Indian Tribe Sues New Jersey for Official Recognition, Denies Desire for Casino

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The Nanticoke Lenni-Lenape Tribe Has Tribal Laws against Its 3,000 Members Gambling, Much Less Owning Casinos

The Nanticoke Lenni-Lenape tribe of has sued the state of New Jersey for due process and equal protection violations. The tribe says the suit was filed because it says the state is trying to repeal its status, on the presumption the tribe is trying to set up a casino. The Native American tribe has one of three recognized tribal reservations in New Jersey.

The Nanticoke Lenni-Lenape is a 3000-member tribe known as the “Delawares”. The tribe was recognized as late as 2010 by New Jersey in a report to the U.S. Census Bureau.

Lenni-Lenape Do Not Want Casino

According to the lawsuit, the tribe avoids gambling altogether and has never tried to assert its right to own brick-and-mortar casinos. Presumably, the tribe would be able to assert those rights via a lawsuit with the State of New Jersey or the federal government, but the Nanticoke Lenni-Lenape take a moral stand against gambling–even passing a tribal law against tribe members partaking in the hobby.

One might think such laws and public statements would assuage any fears by New Jersey’s leaders about a tribal casino being built to compete against the already-struggling Atlantic City private casinos. The Nanticoke tribe has a splinter faction called the Unalachigo Band of the Nanticoke Lenni-Lenape Nation, though, and the splinter group approves of gambling.

Splinter Faction Sued for Casino

In fact, in 2007, the Unalachigo Band of the Nanticoke Lenni-Lenape Nation sued the state of New Jersey to get the right to build its own casino in central New Jersey, but lost the legal battle. Meanwhile, the state’s two other recognized Native American tribes–the Powhatan Renape Nation and the Ramapough Mountain Indians–have not expressed an interest in building casinos.

Latest Lawsuit Claims Discrimination

The recent lawsuit by the Nanticoke Lenni-Lenape tribe stated in its legal filing that the state of New Jersey had “wrongfully and erroneously assumed that the [Lenni-Lenape] Nation’s desire for continued state recognition is motivated by the intention to conduct casino gaming.”

The suit, which was brought by Frank Corrado of Barry, Corrado & Grassi in Wildwood, New Jersey, states that New Jersey is being discriminatory in its attempts to repeal the Nanticoke’s official status. The filing also mentions that federal recognition is needed to build such a casino, so its attempts to repeal the tribe’s status make no legal sense.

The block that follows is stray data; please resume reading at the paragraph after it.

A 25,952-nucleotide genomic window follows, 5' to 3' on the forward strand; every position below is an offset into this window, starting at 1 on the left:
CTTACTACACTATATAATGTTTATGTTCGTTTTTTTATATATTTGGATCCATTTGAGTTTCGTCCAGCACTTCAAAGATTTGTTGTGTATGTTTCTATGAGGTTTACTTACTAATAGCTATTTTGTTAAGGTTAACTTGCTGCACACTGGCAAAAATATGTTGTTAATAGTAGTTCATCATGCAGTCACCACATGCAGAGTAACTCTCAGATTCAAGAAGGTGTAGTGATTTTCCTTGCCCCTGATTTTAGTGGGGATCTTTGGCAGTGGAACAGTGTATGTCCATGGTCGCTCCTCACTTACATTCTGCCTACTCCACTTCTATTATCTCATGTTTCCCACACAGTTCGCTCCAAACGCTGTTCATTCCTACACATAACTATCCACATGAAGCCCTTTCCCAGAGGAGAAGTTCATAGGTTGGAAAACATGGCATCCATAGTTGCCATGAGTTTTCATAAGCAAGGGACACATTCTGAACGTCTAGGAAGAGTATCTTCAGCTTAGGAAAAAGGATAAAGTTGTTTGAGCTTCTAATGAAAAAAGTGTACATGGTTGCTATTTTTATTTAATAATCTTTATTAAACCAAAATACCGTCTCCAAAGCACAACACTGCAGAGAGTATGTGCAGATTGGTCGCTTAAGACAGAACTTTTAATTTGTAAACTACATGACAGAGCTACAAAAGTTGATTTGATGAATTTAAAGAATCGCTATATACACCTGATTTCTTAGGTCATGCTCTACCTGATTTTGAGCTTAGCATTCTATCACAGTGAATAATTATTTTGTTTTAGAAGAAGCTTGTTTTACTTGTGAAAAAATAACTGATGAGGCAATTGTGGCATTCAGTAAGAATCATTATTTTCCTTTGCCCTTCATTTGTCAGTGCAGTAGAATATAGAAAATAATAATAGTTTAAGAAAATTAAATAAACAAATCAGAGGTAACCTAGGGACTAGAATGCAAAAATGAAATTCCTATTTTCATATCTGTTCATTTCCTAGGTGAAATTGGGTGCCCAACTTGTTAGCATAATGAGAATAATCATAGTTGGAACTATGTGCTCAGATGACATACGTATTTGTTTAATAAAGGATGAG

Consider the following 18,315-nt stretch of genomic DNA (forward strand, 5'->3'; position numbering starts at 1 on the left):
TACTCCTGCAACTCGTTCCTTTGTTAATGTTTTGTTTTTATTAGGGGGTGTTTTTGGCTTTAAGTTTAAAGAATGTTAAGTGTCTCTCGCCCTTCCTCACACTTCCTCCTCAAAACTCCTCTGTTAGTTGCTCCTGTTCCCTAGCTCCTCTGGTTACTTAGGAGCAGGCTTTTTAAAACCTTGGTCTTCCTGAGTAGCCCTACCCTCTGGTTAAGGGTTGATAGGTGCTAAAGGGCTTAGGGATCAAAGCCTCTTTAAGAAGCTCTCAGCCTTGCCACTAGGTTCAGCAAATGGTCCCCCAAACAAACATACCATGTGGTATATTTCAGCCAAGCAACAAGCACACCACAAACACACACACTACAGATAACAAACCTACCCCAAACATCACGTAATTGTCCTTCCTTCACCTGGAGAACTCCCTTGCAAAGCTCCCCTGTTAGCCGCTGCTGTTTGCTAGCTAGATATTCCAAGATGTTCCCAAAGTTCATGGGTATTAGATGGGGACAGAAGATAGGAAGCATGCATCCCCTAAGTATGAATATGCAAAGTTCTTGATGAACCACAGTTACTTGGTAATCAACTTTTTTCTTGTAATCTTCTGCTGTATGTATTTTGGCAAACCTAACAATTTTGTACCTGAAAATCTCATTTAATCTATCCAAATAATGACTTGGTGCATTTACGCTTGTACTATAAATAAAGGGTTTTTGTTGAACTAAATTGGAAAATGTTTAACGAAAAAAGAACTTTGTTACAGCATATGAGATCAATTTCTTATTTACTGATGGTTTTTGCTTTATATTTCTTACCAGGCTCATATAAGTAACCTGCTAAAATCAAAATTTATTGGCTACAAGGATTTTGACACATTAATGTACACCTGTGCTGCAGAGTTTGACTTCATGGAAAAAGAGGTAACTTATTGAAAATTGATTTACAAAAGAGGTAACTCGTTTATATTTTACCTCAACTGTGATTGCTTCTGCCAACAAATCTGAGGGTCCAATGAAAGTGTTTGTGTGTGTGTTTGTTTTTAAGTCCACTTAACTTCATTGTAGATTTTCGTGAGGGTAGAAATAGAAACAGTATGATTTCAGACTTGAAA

The Nanticoke Lenni-Lenape’s complaint says, “While taking the position that it does not recognize the three New Jersey tribes, [the] defendant has yet to articulate what exactly the tribes are, except to imply that they are something lesser and undefined.

Supposed Casino Greed Is a Stereotype

In describing the case for discrimination, the tribe’s lawsuit says that the state is taking decisions based on the stereotype that Indian tribes always must own casinos–which simply is not the case. The suit continues, “[The] Defendant’s purported justifications for its position are pre-textual. On information and belief, the state is actually motivated by a racial-stereotype-driven and irrational fear that any American Indian tribe, if recognized as such, will seek to conduct gaming in competition with New Jersey’s politically powerful non-Indian gaming interests.

NJ Never Recognized Tribe, Says State Official

The State of New Jersey, on the other hand, claims it has never recognized the Nanticoke Lenni-Lenape tribe. Instead, the state has only “acknowledged” the tribe. No due process has been undertaken to recognize the 3 tribes. Instead, says New Jersey Acting Attorney General John Hoffman, only the federal government can recognize the tribe.

The tribal authorities would have reasons beyond casino properties to want to retain (or gain) recognition. Tribes with state recognition have the right to apply for federal healthcare grants, access hundreds of thousands of dollars in student scholarships, and sell “Indian Made” arts and crafts. Recognized tribes also can get special considerations when applying for state contracts.

Discussions with Chris Christie

In the lawsuit, the Nanticoke Lenni-Lenape tribe claims that their leaders were in discussions with Governor Chris Christie on a resolution for the two sides’ disagreement. The suit claims that the Bridgegate Scandal and Gov. Chris Christie’s long-awaited run for the Republican Party’s US presidential nomination derailed those talks, as Christie did not have time for such issues.

The Lenni-Lenape tribe claims to have lived in the New Jersey area for up to 12,000 years. The tribe, like so many Native American tribes, have dealt with betrayal and broken promises in its recent history. In 1758, the tribe was granted a reservation in Burlington County by the British colonial authorities. In the early days of the United States, New Jersey officials tried to remove the Lenni-Lenape tribe to places further west (mainly Kansas and Oklahoma), as well as Canada. In the 21st century, most of the remaining members of the tribe dwell in New Jersey again.